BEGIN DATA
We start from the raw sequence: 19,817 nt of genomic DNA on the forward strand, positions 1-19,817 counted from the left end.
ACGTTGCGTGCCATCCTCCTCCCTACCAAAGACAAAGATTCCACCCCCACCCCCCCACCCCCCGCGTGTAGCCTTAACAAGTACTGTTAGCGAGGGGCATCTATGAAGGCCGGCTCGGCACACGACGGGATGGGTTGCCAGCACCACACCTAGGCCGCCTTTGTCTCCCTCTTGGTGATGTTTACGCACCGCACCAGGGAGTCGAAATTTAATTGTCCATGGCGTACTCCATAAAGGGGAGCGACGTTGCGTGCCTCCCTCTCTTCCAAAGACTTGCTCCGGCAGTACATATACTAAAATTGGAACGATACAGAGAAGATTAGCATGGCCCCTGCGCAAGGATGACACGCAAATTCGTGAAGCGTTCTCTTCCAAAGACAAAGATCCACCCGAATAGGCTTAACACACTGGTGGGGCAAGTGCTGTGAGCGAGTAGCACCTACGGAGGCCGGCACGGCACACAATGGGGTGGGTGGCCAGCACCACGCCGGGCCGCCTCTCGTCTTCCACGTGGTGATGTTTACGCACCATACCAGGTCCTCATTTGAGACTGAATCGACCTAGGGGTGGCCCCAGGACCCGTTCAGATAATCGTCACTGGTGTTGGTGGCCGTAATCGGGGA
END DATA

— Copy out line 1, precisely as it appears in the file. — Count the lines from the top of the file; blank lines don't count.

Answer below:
We start from the raw sequence: 19,817 nt of genomic DNA on the forward strand, positions 1-19,817 counted from the left end.